LT3054 - Culture, Hospitality and Tourism (2017/18)
|Module specification||Module approved to run in 2017/18, but may be subject to modification|
|Module title||Culture, Hospitality and Tourism|
|Module level||Honours (06)|
|Credit rating for module||15|
|School||London Metropolitan Business School|
|Running in 2017/18||
An exploration of the relationship between the changes in our society and the changes in our industries.
Prior learning requirements
This module examines the forces driving change in the modern hospitality, leisure and tourism industries. It is designed to explore what will happen to the industries over the next forty years. Sociological, anthropological and psychological perspectives are used to analyse current industry cultures and relate these factors to future changes.
1. To introduce the concept of organised society, enabling students to directly apply and debate models of change.
2. To evaluate the factors which have contributed to presented culture and structure of the hospitality, leisure and tourism industries.
3. To analyse critically a number of models for cultural change in these industries.
4. To understand the critical nature of the production paradigm.
5. Develop an understanding of the various shared assumptions underpinning everyday management decisions. The student should be able to critically evaluate conflicting positions.
Introduction to historical research, the use and interpretation of historical evidence. The effects of government action, the sociology of eating, the role of ethnic minorities and women in the creation of the modern hospitality, leisure and tourism industries.
A descriptive approach to the concept of society as a rational, organised process. The development of rational bureaucracies as dominating forces, the effect of changes in production/consumption, the role of mass communication, formalised industrial relations and increasingly sophisticated managerial control.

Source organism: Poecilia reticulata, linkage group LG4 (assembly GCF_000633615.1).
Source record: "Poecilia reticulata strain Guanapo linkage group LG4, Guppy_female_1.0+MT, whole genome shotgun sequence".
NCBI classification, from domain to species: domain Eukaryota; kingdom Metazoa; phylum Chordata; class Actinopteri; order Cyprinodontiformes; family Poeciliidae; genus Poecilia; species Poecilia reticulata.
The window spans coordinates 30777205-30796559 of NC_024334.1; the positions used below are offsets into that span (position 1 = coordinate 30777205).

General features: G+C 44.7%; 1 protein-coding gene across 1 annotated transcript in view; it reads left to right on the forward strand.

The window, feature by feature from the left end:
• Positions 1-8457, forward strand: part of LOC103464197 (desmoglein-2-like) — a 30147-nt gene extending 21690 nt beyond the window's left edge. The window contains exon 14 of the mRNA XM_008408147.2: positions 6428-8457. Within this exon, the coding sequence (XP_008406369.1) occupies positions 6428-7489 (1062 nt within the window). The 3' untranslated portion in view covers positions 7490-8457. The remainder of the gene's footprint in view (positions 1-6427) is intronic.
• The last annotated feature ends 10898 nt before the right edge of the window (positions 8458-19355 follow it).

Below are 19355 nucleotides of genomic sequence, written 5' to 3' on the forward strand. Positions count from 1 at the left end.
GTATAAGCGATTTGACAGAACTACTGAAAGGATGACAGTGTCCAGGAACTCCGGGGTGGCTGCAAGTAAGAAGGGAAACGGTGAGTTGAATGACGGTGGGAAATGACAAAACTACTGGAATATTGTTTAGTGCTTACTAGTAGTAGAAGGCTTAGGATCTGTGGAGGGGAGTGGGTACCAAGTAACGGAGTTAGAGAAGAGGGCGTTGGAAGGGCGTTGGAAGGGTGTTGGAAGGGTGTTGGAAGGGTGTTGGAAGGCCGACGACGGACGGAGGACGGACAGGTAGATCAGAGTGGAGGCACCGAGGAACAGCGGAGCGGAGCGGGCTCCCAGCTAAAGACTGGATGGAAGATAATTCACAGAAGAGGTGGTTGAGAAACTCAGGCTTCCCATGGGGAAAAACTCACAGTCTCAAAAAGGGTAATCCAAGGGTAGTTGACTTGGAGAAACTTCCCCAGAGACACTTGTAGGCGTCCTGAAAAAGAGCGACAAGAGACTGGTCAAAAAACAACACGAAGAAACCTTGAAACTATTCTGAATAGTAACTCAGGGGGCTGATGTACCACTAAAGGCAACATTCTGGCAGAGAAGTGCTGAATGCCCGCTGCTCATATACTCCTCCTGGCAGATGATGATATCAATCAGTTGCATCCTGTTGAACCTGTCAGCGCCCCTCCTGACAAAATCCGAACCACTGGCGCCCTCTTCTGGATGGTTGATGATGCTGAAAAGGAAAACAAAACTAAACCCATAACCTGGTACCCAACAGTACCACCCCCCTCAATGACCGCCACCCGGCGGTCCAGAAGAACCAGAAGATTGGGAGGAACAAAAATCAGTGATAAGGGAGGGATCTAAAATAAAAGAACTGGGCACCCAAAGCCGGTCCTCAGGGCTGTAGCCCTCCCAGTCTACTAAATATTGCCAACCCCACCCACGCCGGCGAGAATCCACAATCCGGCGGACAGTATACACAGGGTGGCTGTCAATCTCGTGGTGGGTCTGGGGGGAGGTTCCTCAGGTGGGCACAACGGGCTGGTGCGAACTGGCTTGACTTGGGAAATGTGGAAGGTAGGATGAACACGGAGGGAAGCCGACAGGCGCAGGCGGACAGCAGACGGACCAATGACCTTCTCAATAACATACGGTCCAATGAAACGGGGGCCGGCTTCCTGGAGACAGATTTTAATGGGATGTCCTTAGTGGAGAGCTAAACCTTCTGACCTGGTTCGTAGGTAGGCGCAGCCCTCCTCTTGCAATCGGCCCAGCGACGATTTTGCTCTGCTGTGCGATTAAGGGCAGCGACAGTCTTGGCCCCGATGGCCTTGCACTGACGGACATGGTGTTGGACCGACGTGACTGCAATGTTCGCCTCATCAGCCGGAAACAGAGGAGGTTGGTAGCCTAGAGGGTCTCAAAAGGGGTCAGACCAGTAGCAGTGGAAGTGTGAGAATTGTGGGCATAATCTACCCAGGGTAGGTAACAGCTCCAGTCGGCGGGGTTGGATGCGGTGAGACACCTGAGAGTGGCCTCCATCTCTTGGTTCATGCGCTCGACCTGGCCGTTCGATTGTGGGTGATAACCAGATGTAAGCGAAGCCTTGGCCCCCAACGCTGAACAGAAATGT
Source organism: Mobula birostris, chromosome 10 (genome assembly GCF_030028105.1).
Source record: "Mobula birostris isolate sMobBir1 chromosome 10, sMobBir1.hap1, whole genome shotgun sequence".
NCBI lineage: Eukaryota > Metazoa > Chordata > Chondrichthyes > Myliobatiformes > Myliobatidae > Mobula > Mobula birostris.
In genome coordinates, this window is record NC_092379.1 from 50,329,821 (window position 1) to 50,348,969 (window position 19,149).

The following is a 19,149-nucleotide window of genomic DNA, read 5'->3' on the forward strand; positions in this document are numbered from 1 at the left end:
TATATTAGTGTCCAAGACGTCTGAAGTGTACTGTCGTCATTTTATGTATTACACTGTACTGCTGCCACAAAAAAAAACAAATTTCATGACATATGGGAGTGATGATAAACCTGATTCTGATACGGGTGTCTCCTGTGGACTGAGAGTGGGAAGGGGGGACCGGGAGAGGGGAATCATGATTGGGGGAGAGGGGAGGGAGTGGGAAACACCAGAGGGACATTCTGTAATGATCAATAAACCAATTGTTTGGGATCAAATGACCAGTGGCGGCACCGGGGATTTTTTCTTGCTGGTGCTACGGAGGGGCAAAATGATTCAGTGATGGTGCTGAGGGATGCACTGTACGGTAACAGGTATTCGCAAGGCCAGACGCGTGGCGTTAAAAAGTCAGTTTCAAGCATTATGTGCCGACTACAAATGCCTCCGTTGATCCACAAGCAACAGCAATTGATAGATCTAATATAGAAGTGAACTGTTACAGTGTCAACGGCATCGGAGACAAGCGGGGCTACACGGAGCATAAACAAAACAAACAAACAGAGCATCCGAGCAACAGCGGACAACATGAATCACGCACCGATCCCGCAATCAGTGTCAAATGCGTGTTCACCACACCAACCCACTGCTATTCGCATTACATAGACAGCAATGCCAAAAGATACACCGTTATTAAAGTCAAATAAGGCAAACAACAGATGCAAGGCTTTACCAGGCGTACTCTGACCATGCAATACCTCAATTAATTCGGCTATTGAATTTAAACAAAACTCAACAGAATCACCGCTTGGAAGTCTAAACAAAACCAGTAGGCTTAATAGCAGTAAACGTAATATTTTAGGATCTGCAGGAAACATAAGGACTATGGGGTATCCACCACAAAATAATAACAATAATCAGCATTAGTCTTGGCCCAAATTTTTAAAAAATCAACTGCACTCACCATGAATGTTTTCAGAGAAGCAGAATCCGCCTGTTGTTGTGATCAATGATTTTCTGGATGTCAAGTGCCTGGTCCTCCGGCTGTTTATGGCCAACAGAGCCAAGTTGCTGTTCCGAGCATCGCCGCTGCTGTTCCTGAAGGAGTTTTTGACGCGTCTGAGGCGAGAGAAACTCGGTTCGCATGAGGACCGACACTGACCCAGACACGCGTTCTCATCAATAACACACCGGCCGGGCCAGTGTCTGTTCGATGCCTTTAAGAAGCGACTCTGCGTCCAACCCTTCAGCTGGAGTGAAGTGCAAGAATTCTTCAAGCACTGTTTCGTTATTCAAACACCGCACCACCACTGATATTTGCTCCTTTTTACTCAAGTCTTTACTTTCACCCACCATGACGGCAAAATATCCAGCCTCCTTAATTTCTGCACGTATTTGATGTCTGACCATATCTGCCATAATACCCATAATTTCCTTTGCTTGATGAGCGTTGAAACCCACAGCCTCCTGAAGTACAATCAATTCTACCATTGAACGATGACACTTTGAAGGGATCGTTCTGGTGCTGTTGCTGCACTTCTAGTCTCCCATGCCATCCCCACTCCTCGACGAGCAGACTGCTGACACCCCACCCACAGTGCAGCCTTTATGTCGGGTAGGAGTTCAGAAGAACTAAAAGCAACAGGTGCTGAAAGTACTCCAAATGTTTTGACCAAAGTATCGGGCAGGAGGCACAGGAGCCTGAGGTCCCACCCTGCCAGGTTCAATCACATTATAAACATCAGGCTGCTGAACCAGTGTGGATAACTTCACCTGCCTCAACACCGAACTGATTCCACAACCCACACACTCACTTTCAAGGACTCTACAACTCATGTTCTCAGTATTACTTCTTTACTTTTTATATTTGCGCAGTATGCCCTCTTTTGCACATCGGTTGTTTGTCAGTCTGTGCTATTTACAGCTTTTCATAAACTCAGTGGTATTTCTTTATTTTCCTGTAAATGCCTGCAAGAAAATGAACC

The classical models of structure and control. Weber's rational bureaucracy. Bureaucracy as administrative system/power resource, the basis of bureaucracy power, models of authority and domination, the role of the official, criticism of classical models and their analysis.
Changes in the nature of consumer behaviour, arguments around postmodernism and alienation. Conflicting theoretical approaches to change in the hospitality industry, including Marxist, situationalist, classical liberal and libertarian (Hayek).
An analysis of the industries as a social system. Environmental pressures exerted upon the industry, units as sub-cultures, sub-cultural role construction, goal directed behaviour, the conflict between structural demands and individual/group needs, managerial regulation of conflict.
Changes in the industrial context. Post-Fordism/Pre-Fordism. Alternative modes of production in the hospitality industry. 'The Service Revolution'.
Modelling skills in the societal nexus. Alternative views of society, the debate on subjectivity and objectivity. The role of morality and the situation of disadvantaged groups. The role of underpinning assumptions in everyday management. Ethical codes for the industries; their role, value and possibilities.
Learning and teaching
The principal exploratory/teaching method will be discussion. While this will be underpinned with directed individual and group research, the emphasis will be on students developing projective, analytical and synthesising skills through interactive communication.
On successful completion of this module students will be able to:
Research and evaluate historical data.
Understand the effects of social, moral, political, and economic factors in the development of the culture of the hospitality, leisure and tourist industries.
Recognise the distinctive characteristics of the traditions of the industries. Identify recurring problems and debates in relation to the industries and be aware of various solutions which have been applied at different historical junctures
Have an awareness of the critical forces shaping the industry of the future.
Critically evaluate a wide variety of models of the future development of the industry.
This module is assessed by a three hour partly unseen examination (100%). Students will be made aware of the broad areas to be covered in the assessment in advance of the examination. Students will be expected to use primary and secondary historical sources and apply theoretical and empirical methods of analysis.
Baudrillard, In the Shadow of the Silent Majorities, 1986
Carnall, C., Managing Change in Organisations, 1990, Prentice-Hall
Curran, J. & Blackburn, R., Paths of Enterprise, 1991
Dandeker, Ch., Surveillance, Power and Modernity. Bureaucracy from 1700 to Present Day. Polity, 1990
Debord, G., Society of the Spectacle, 1967
Elias, N., What is Sociology?, Hutchison, 1978
Gamble, P., Innovation a d Innkeeping, 1991
George, C., The History of Management Thought, 1972, Prentice-Hall
Medlik, S., Profile of the Hotel and Catering Industry , 1979, Heineman
Mintzberg, H., Power In and Around Organisations, Prentice-Hall, 1983
Pugh, D. S. (ed)., Organisational Theory, Selected Readings, Penguin, 1990
Reed, M., Redirections in Organisational Analysis, Tavistock, 1985
Scott, W.R., Organisations, Rational, Natural, and Open Systems, Prentice Hall, 1987
Weber, M., The Theory of Social and Economic Organisation, Free Press, 1964